• Background Collection Storage and management Retrieval The configuration file (simplified sample) <GabotoEntity name="Unit" type="Unit"> <properties> <property name="address" type="Address" uri="adr"/> <property name="homepage" type="Website" uri="hasHomepage"/> <property name="OUCSCode" type="String" uri="hasOUCSCode"/> <property name="itHomepage" type="Website" uri="hasITHomepage"/> <property name="name" type="String" uri="title"/> <property name="occupiedBuildings" type="Building" collection="bag" uri="occupies"> <indirectProperty uri="hasLocation" n="2"/> </property> <property name="primaryPlace" type="Place" uri="primaryPlace"> <indirectProperty name="location" uri="hasLocation" n="1"/> </property> <property name="subsetOf" type="Unit" uri="subsetOf"> <indirectProperty uri="hasLocation" n="3"/> <unstoredProperty uri="parent"/> </property> <property name="weblearn" type="Website" uri="hasWeblearn"/> <passiveProperty name="hasSubsets" type="Unit" relationshipType="1:N" uri="subsetOf"/> </properties> </GabotoEntity>
    • Background Collection Storage and management Retrieval So we move to the second generation of Oxpoints • Still covers colleges, departments, libraries, museums, and carparks, but also anything else one may encounter • Models political units, physical buildings and a set of relationships between them • Is managed in an RDF database • Has an explicit RDF ontology, using external standards where appropriate (Dublin Core, GML, vCard) • Explicitly models time and changes
    • Background Collection Storage and management Retrieval Types of objects in our system • Building • Division • DrainCover • Entrance • Faculty • Group • Image • Room • ServiceDepartment • Site • WAP • Website
    • Background Collection Storage and management Retrieval Types of relationship in our system • associatedWith • capacity • hasITHomepage • hasLocation • hasOBNCode • hasOLISCode • hasOUCSCode • hasPrimaryPlace • hasWeblearn • homepage • inImage • occupies • physicallyContainedWithin • subsetOf
    • Background Collection Storage and management Retrieval Collection We have collected information on about 1000 ‘political entities’: Library 743 Unit 19 College 45 Department 186 Museum 7 along with Carpark 10 building 277 relationships 891 coordinates of points 283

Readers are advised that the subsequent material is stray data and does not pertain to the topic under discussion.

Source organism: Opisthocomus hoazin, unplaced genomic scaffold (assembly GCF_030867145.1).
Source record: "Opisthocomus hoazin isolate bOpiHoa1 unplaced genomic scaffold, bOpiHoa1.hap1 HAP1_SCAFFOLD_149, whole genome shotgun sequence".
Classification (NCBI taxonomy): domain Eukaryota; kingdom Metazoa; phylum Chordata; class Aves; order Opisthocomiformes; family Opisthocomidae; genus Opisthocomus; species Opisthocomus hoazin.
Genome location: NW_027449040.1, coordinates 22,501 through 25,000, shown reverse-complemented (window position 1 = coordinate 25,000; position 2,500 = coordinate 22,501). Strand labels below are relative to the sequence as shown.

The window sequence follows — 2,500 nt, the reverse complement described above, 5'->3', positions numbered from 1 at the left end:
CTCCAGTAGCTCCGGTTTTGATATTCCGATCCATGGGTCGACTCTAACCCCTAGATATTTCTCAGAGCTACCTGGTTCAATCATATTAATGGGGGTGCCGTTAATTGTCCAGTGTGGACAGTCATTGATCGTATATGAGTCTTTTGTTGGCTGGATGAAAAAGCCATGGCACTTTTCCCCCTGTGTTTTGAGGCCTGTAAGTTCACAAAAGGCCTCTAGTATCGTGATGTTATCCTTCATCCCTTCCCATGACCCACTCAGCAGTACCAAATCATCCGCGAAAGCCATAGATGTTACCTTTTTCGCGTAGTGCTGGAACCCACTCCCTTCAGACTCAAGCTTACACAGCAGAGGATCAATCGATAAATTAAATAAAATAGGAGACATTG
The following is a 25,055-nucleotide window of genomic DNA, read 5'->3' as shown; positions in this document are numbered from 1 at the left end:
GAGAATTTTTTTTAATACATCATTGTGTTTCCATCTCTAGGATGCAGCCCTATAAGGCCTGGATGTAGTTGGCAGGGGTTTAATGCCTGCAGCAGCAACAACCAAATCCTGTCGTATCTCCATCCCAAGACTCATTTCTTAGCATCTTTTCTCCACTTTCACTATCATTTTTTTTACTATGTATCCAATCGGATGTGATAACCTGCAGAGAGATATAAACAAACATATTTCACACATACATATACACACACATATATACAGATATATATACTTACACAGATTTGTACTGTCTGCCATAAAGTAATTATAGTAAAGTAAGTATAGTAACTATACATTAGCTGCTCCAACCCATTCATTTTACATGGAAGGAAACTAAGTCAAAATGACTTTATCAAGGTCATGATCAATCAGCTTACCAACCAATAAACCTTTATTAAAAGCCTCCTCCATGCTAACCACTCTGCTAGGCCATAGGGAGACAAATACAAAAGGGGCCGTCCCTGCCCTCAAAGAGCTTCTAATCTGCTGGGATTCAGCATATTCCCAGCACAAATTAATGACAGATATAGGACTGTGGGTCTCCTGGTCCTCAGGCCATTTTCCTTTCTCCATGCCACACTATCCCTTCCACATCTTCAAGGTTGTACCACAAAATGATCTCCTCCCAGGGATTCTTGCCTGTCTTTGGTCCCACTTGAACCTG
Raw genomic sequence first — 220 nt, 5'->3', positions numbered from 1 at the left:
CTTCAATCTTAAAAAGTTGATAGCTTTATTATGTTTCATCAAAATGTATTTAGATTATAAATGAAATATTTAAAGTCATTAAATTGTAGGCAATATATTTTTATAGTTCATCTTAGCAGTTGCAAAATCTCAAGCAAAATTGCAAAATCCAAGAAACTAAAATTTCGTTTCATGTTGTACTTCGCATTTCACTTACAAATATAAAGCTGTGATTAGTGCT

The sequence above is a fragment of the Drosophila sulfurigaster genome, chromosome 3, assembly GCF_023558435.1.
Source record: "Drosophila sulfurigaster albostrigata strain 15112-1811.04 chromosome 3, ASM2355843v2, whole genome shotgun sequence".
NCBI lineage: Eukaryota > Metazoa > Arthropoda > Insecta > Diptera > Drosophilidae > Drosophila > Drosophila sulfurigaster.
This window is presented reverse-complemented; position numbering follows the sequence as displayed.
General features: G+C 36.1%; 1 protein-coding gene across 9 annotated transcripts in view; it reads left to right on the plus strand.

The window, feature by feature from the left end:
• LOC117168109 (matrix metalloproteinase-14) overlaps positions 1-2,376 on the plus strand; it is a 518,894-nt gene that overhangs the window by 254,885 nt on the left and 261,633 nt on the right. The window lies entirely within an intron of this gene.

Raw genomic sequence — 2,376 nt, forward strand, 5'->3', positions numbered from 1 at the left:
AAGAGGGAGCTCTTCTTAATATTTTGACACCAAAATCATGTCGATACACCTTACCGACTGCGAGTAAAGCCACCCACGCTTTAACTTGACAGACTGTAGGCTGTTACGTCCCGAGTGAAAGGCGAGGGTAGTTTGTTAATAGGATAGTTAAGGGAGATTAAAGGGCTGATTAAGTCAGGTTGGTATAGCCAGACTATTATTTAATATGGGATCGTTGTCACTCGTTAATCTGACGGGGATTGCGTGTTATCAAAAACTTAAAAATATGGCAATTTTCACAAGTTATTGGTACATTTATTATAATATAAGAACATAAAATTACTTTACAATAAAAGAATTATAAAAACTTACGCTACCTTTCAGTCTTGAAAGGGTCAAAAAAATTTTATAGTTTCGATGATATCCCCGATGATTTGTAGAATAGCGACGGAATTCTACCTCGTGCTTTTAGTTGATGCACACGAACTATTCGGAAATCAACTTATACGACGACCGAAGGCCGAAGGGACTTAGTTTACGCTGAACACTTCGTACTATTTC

• Background Collection Storage and management Retrieval Where did this data come from? • Our central registration database provided the core structure of units, addresses etc • Library system provided the catalogue of library codes and names • Our own nosing around added web page links and photos • Coordinates were created about 50% from walking around with a GPS, 50% from reading off Google Earth • Our Estates Department provided a set of their building codes and informal building descriptions
    • Background Collection Storage and management Retrieval How are things identified? • Everything has a unique, stable Oxpoints ID (simply a number) • Registration codes are stored as properties of relevant objects • Library codes are stored as properties of relevant objects • Buildings have an optional property of their Estates code • Objects all have a type
    • Background Collection Storage and management Retrieval Storage and management An initializing Gaboto can read data from • Serialized RDF representation • A relational database backend for Jena • A TEI-encoded XML file The first of these is the backup format. Editing data is currently a manual task.
    • Background Collection Storage and management Retrieval Future plans We intend to manage • A read-only Gaboto instance, reinitialized every day, to deliver lookup services • A read/write Gaboto instance linked to a relational database for managing changes and additions • A map-based interface for adding data
    • Background Collection Storage and management Retrieval Retrieval The main retrieval mechanism is via a web service which can: • Select objects by type, by internal ID, and by various codes (from registration, estates, libraries etc) • Follow relationships (eg from political entity to buildings which it occupies) • Sort by properties (typically dc:title) • Serialize the results in a variety of formats
    • Background Collection Storage and management Retrieval Supported formats We currently support xml Serialized RDF in XML. json Serialized as JSON for consumption by Javascript etc (with optional callback function) kml Summary information in the KML format used by Google Earth and Google Maps gjson The summary form used by KML, serialized as JSON (with optional callback function) We also currently convert KML to any format supported by gpsbabel (support for many GPS and satnav devices)
    • Background Collection Storage and management Retrieval Demonstration 1. Oxford Colleges (using Google Maps): http://maps.google.co.uk/?q=http: //m.ox.ac.uk/oxpoints/colleges.kml 2. Oxford Museums: http://m.ox.ac.uk/oxpoints/museums.kml 3. Balliol College: http://maps.google.co.uk/?q=http: //m.ox.ac.uk/oxpoints/oucs/ball.kml&z=16 4. Balliol College (RDF): http://m.ox.ac.uk/oxpoints/oucs/ball.xml 5. Balliol College (JSON): http://m.ox.ac.uk/oxpoints/oucs/ball.json 6. Balliol College: http://maps.google.co.uk/?q=http: //m.ox.ac.uk/oxpoints/oucs/ball.kml&z=16 7. Balliol College (all buildings): http://maps.google.co.uk/?q=http: //m.ox.ac.uk/oxpoints/oucs/ball/occupies.kml 8. All Souls College and Ashmolean Museum:
    • Background Collection Storage and management Retrieval Arcana 1. (using old Oxpoints) Map of Oxford in Google Earth showing colleges, and time line http://www.oucs.ox.ac.uk/oxpoints/colleges.kml 2. Map of Oxford using Open Streetmap showing university departments http://www.oucs.ox.ac.uk/oxpoints/test9.html 3. Map of Oxford showing running route, with background on old Ordnance Survey map. http://wheresthepath. googlepages.com/wheresthepath.htm; using GPX data; result is picture3.png 4. Oxford University carparks, displayed on TomTom http://m.ox.ac.uk/oxpoints/Carpark.tomtom